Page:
NOME, Alaska (KTUU) - Iditarod veteran Peter Kaiser is rocketing toward Nome on the verge of a maiden Iditarod victory, which would make him the first Yupik Iditarod champion, if his lead holds.
"Everybody is thrilled," said Ron Kaiser, Peter's father. "A lot of people are calling and hoping this can happen."
Kaiser grew up in Bethel in a competitive mushing family.
Ron Kaiser drove dogs for seven or eight years, participating in local races and the first Kuskokwim 300 in 1980.
Before his son was born, the elder Kaiser gave up mushing, but kept a sled dog as a pet.
"When he was three or four years old, he was mushing one dog," said Kaiser of his son. "We're following on a snowmachine to make sure he's safe."
It was only when Peter was a senior in high school that he seriously pursued sled dog racing. He attended a few semesters of college before dropping out to, "see what I can do with this," said his father.
In the past 10 years, Kaiser has had a successful local mushing career. He won the Bethel-based K300 for four straight years between 2015 and 2018. He also managed five Top-10 finishes in the Iditarod.
His best finish is fifth, but he's now closing in on what could be his maiden Iditarod victory.
"I'm so incredibly proud of him i can't even put it into words," said Bethany Kaiser, Peter's wife.
The two knew each other before they started dating after high school. She describes her husband as very quiet around people he doesn't know, but very funny.
The couple has two children, six-year-old Ari and one-year-old Aylee. Bethany says Ari thinks his father will win.
By 10 p.m., Kaiser still had a six-mile lead over last year's champion, Joar Leifseth Ulsom. That lead is a good feeling, but not insurmountable, race marshal Mark Nordman said.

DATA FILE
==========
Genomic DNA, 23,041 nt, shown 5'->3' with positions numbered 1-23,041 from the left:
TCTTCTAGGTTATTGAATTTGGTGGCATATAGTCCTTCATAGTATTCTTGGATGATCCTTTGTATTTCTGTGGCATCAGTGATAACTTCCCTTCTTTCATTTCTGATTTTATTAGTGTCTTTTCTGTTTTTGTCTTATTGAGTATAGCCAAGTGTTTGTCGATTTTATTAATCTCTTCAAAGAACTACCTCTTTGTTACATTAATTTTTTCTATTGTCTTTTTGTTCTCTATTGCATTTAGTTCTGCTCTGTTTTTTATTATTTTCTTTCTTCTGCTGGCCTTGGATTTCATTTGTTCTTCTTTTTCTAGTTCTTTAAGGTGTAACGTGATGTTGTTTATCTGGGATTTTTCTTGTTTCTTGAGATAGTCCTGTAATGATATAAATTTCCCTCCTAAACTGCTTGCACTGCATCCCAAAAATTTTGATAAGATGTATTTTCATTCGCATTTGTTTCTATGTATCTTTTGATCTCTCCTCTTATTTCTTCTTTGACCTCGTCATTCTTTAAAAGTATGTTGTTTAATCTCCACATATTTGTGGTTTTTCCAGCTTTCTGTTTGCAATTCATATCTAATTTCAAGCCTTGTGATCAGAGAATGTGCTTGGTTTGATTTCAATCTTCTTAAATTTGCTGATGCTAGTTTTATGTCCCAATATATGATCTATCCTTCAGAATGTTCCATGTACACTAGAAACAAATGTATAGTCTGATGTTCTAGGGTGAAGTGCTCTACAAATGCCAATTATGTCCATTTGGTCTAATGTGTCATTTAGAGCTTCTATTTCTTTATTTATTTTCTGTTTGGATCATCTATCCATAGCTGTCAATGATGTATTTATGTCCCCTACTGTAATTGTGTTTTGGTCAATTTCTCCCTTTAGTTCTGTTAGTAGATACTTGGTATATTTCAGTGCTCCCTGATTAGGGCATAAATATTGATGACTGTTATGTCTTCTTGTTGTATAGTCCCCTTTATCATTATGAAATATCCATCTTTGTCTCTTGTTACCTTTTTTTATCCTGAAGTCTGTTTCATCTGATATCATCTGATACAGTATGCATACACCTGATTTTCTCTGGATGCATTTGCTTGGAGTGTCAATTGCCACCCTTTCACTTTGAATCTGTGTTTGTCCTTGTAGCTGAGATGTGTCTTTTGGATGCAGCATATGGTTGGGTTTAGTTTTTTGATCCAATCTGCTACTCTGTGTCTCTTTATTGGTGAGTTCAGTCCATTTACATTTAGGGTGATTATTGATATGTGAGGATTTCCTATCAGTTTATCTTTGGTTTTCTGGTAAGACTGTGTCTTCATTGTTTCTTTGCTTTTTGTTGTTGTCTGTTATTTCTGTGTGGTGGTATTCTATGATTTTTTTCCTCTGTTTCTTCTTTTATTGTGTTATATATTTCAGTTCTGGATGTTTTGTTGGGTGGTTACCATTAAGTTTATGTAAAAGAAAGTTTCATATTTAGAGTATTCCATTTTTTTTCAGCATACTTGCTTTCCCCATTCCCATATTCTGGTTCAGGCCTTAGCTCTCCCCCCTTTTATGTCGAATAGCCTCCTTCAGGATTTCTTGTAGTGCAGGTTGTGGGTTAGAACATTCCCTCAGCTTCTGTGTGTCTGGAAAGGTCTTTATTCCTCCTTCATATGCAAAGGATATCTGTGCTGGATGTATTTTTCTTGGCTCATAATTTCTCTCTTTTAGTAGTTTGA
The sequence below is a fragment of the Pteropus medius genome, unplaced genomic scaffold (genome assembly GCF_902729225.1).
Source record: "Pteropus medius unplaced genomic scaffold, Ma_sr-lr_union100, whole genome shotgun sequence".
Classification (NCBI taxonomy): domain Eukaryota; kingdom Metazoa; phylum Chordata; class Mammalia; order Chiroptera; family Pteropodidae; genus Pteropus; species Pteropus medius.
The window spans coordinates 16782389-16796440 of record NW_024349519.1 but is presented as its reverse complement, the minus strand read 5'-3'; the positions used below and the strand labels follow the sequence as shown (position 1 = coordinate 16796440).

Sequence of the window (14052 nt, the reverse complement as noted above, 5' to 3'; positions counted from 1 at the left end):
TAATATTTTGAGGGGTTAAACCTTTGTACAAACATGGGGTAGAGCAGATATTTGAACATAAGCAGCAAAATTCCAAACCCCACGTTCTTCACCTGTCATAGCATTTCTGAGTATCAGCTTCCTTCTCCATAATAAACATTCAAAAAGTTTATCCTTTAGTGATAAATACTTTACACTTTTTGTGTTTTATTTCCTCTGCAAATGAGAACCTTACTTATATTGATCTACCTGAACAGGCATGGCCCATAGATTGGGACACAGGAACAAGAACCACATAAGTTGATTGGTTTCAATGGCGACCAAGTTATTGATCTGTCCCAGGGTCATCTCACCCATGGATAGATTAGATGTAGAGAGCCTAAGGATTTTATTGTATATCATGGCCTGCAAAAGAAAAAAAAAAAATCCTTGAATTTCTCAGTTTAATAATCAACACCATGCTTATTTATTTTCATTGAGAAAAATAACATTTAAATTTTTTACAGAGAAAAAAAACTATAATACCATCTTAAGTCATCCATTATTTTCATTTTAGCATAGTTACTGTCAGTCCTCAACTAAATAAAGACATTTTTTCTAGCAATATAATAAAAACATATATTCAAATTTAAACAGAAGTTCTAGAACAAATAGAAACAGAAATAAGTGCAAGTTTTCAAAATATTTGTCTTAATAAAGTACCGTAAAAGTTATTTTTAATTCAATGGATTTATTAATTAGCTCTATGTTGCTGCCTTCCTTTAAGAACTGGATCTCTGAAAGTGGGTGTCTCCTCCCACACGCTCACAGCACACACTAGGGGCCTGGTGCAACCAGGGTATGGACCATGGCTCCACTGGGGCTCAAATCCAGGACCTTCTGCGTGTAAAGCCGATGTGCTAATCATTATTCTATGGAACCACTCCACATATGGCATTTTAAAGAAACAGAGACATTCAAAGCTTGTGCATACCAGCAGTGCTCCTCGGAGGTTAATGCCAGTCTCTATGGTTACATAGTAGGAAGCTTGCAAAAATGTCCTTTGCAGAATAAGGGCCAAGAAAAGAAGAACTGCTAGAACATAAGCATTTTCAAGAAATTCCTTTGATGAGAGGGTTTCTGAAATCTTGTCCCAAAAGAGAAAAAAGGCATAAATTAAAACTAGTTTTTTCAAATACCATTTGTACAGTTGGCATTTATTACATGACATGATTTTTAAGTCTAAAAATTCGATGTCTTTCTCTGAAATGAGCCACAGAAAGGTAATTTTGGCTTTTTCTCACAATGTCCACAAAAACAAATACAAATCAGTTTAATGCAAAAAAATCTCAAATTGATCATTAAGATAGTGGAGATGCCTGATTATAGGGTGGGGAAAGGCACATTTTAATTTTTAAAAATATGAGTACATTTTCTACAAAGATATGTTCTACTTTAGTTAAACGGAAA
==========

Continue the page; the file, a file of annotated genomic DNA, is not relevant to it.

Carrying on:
"That's a nice jump," Nordman says, "But I know Pete is nervous, his family is nervous.
Regardless of the outcome, Nordman said the atmosphere at the finish line would be a good one.
"I think we have 100 people from Bethel that flew in for the finish, and Joar's supporters are here too," Nordman said. "So it'll be an exciting evening, or morning I should say."
"If (a win) doesn't happen, we still need to be happy for daddy, because he's worked really hard," said Bethany Kaiser.
If he wins, Kaiser says her husband will use his platform as the first Yup'ik Iditarod champion to continue advocating for kids to stay in school and for others to get into the sport he loves.
As for Peter Kaiser's inspiration, he has described his father as his role model, inspiring him to get into sled dog racing.
So, what would the elder Kaiser tell his son as he heads towards Nome and a potentially life-changing victory?
"I'd tell him I love him and good luck," Ron Kaiser said.